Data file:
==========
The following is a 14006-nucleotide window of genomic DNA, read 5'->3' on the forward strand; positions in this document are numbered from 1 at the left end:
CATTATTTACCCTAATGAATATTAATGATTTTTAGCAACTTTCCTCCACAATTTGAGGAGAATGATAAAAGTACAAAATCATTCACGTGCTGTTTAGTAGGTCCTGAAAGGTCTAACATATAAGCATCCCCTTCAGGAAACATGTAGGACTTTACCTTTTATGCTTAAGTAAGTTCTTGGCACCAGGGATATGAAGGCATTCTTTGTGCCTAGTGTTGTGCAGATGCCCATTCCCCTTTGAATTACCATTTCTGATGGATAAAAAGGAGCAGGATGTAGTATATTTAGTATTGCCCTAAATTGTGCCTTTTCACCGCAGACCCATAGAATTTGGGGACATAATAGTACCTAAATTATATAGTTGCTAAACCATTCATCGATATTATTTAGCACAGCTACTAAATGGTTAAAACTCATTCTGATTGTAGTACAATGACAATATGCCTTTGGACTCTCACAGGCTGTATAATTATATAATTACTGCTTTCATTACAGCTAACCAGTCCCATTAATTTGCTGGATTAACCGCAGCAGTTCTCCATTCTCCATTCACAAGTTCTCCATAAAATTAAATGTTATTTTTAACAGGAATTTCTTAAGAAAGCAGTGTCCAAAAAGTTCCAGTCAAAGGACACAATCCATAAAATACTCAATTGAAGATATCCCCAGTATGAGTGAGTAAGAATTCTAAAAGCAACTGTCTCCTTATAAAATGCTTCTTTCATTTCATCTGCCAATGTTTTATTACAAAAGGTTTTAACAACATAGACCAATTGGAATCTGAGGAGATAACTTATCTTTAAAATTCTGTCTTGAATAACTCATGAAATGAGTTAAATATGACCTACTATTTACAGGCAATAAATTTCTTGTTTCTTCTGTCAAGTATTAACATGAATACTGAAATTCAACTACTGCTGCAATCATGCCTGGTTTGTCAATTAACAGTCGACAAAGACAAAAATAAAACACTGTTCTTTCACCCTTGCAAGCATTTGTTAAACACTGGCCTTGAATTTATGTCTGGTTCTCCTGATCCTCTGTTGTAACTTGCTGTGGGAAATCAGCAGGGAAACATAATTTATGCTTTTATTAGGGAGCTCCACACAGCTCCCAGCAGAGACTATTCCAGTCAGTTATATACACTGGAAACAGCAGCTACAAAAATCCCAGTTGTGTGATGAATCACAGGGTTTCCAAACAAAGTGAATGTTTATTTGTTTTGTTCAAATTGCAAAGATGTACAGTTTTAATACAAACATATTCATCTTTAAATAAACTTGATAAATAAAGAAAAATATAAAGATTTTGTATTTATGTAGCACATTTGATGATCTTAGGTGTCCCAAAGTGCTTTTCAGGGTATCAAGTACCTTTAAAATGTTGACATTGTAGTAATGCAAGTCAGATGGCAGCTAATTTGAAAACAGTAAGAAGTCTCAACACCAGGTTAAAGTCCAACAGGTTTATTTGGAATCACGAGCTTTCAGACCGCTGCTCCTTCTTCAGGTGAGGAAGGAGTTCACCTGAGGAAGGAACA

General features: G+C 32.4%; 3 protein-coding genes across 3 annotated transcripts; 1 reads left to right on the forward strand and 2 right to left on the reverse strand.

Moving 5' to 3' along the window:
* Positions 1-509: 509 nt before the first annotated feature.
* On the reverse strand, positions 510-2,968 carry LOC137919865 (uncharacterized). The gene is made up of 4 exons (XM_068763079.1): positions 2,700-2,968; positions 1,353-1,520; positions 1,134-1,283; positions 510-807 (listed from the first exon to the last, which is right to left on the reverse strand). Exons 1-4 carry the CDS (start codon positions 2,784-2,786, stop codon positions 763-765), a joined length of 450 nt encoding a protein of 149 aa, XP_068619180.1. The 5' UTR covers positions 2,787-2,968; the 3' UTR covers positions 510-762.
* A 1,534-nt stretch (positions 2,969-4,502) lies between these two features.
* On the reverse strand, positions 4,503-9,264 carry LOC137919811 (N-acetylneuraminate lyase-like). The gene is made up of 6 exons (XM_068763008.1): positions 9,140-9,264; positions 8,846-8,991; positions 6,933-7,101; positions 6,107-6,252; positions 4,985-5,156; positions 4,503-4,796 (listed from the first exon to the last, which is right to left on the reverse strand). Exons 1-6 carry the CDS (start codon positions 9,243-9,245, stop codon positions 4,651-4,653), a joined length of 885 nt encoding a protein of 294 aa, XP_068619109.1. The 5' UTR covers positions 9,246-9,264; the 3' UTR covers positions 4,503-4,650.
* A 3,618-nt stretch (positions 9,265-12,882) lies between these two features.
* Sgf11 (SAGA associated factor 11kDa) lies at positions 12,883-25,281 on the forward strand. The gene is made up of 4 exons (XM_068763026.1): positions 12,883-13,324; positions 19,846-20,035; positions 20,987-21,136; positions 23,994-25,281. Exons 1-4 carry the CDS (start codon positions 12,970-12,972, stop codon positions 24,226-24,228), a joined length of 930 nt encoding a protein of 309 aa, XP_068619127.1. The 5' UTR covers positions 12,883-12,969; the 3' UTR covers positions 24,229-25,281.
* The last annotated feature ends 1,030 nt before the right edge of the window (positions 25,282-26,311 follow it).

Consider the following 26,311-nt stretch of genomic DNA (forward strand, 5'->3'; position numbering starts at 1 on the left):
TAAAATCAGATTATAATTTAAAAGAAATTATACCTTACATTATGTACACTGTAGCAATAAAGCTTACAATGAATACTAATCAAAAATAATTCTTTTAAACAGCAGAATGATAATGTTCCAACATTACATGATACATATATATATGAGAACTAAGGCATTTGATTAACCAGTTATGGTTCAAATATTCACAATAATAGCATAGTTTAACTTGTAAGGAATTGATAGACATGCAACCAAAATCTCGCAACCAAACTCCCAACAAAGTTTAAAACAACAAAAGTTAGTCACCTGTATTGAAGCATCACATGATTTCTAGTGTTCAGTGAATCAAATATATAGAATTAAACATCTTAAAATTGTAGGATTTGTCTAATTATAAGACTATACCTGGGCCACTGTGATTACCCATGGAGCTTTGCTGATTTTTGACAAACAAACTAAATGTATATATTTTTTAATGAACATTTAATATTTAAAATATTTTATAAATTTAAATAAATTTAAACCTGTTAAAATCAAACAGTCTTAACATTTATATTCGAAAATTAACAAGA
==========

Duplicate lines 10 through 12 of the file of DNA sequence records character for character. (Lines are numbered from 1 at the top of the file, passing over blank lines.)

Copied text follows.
* Sgf11 (SAGA associated factor 11kDa) lies at positions 12,883-25,281 on the forward strand. The gene is made up of 4 exons (XM_068763026.1): positions 12,883-13,324; positions 19,846-20,035; positions 20,987-21,136; positions 23,994-25,281. Exons 1-4 carry the CDS (start codon positions 12,970-12,972, stop codon positions 24,226-24,228), a joined length of 930 nt encoding a protein of 309 aa, XP_068619127.1. The 5' UTR covers positions 12,883-12,969; the 3' UTR covers positions 24,229-25,281.
* The last annotated feature ends 1,030 nt before the right edge of the window (positions 25,282-26,311 follow it).

Consider the following 26,311-nt stretch of genomic DNA (forward strand, 5'->3'; position numbering starts at 1 on the left):